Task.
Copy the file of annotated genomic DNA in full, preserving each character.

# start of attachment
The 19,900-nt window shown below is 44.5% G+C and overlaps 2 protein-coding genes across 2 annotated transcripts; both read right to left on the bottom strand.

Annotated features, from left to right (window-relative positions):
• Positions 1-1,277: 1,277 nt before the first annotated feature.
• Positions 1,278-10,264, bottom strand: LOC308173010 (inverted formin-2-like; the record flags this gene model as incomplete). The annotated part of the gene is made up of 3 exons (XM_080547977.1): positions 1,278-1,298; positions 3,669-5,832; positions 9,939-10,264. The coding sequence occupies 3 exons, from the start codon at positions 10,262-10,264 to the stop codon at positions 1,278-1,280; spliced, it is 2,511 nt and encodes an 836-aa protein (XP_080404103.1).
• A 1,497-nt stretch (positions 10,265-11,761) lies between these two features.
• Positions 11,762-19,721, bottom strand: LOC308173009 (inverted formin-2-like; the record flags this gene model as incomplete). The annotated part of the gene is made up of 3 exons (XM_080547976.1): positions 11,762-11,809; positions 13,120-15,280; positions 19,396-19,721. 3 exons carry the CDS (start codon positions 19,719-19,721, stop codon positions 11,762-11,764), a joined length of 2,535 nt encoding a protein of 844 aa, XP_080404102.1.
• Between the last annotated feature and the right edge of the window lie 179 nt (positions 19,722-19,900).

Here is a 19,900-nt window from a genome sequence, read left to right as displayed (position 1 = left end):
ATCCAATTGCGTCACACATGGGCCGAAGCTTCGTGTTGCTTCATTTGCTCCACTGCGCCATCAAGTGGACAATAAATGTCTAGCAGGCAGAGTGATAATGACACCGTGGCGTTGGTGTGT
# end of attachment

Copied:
The 19,900-nt window shown below is 44.5% G+C and overlaps 2 protein-coding genes across 2 annotated transcripts; both read right to left on the bottom strand.

Annotated features, from left to right (window-relative positions):
• Positions 1-1,277: 1,277 nt before the first annotated feature.
• Positions 1,278-10,264, bottom strand: LOC308173010 (inverted formin-2-like; the record flags this gene model as incomplete). The annotated part of the gene is made up of 3 exons (XM_080547977.1): positions 1,278-1,298; positions 3,669-5,832; positions 9,939-10,264. The coding sequence occupies 3 exons, from the start codon at positions 10,262-10,264 to the stop codon at positions 1,278-1,280; spliced, it is 2,511 nt and encodes an 836-aa protein (XP_080404103.1).
• A 1,497-nt stretch (positions 10,265-11,761) lies between these two features.
• Positions 11,762-19,721, bottom strand: LOC308173009 (inverted formin-2-like; the record flags this gene model as incomplete). The annotated part of the gene is made up of 3 exons (XM_080547976.1): positions 11,762-11,809; positions 13,120-15,280; positions 19,396-19,721. 3 exons carry the CDS (start codon positions 19,719-19,721, stop codon positions 11,762-11,764), a joined length of 2,535 nt encoding a protein of 844 aa, XP_080404102.1.
• Between the last annotated feature and the right edge of the window lie 179 nt (positions 19,722-19,900).

Here is a 19,900-nt window from a genome sequence, read left to right as displayed (position 1 = left end):
ATCCAATTGCGTCACACATGGGCCGAAGCTTCGTGTTGCTTCATTTGCTCCACTGCGCCATCAAGTGGACAATAAATGTCTAGCAGGCAGAGTGATAATGACACCGTGGCGTTGGTGTGT